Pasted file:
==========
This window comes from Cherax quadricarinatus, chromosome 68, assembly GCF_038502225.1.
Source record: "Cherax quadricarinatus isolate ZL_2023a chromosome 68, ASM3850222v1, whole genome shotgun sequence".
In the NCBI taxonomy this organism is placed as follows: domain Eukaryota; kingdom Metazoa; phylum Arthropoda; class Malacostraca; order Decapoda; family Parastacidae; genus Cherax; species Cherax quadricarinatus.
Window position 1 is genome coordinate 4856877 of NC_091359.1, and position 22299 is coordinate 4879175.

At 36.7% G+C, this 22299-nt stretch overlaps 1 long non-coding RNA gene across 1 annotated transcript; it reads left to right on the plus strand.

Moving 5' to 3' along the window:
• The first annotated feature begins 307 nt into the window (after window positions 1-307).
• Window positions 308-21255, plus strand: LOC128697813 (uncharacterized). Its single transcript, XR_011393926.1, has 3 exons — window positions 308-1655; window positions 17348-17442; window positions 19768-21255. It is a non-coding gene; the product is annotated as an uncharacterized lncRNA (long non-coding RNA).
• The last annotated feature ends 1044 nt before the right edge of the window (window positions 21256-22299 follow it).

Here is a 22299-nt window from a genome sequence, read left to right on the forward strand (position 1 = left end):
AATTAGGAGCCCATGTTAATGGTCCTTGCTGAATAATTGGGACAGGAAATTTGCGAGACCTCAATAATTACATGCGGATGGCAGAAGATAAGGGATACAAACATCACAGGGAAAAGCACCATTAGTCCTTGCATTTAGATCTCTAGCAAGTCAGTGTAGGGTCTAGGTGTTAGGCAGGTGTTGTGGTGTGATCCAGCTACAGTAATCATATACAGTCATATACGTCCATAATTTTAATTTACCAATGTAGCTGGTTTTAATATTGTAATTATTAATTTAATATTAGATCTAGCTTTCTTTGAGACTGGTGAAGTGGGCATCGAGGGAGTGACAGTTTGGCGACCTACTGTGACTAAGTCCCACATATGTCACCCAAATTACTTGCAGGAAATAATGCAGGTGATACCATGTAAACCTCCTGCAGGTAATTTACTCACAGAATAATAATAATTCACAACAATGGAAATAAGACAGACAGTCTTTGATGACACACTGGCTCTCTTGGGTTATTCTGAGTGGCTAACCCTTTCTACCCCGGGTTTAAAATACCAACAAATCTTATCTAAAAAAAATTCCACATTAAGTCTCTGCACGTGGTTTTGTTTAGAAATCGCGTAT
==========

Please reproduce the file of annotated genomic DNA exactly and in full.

This window comes from Cherax quadricarinatus, chromosome 68, assembly GCF_038502225.1.
Source record: "Cherax quadricarinatus isolate ZL_2023a chromosome 68, ASM3850222v1, whole genome shotgun sequence".
In the NCBI taxonomy this organism is placed as follows: domain Eukaryota; kingdom Metazoa; phylum Arthropoda; class Malacostraca; order Decapoda; family Parastacidae; genus Cherax; species Cherax quadricarinatus.
Window position 1 is genome coordinate 4856877 of NC_091359.1, and position 22299 is coordinate 4879175.

At 36.7% G+C, this 22299-nt stretch overlaps 1 long non-coding RNA gene across 1 annotated transcript; it reads left to right on the plus strand.

Moving 5' to 3' along the window:
• The first annotated feature begins 307 nt into the window (after window positions 1-307).
• Window positions 308-21255, plus strand: LOC128697813 (uncharacterized). Its single transcript, XR_011393926.1, has 3 exons — window positions 308-1655; window positions 17348-17442; window positions 19768-21255. It is a non-coding gene; the product is annotated as an uncharacterized lncRNA (long non-coding RNA).
• The last annotated feature ends 1044 nt before the right edge of the window (window positions 21256-22299 follow it).

Here is a 22299-nt window from a genome sequence, read left to right on the forward strand (position 1 = left end):
AATTAGGAGCCCATGTTAATGGTCCTTGCTGAATAATTGGGACAGGAAATTTGCGAGACCTCAATAATTACATGCGGATGGCAGAAGATAAGGGATACAAACATCACAGGGAAAAGCACCATTAGTCCTTGCATTTAGATCTCTAGCAAGTCAGTGTAGGGTCTAGGTGTTAGGCAGGTGTTGTGGTGTGATCCAGCTACAGTAATCATATACAGTCATATACGTCCATAATTTTAATTTACCAATGTAGCTGGTTTTAATATTGTAATTATTAATTTAATATTAGATCTAGCTTTCTTTGAGACTGGTGAAGTGGGCATCGAGGGAGTGACAGTTTGGCGACCTACTGTGACTAAGTCCCACATATGTCACCCAAATTACTTGCAGGAAATAATGCAGGTGATACCATGTAAACCTCCTGCAGGTAATTTACTCACAGAATAATAATAATTCACAACAATGGAAATAAGACAGACAGTCTTTGATGACACACTGGCTCTCTTGGGTTATTCTGAGTGGCTAACCCTTTCTACCCCGGGTTTAAAATACCAACAAATCTTATCTAAAAAAAATTCCACATTAAGTCTCTGCACGTGGTTTTGTTTAGAAATCGCGTAT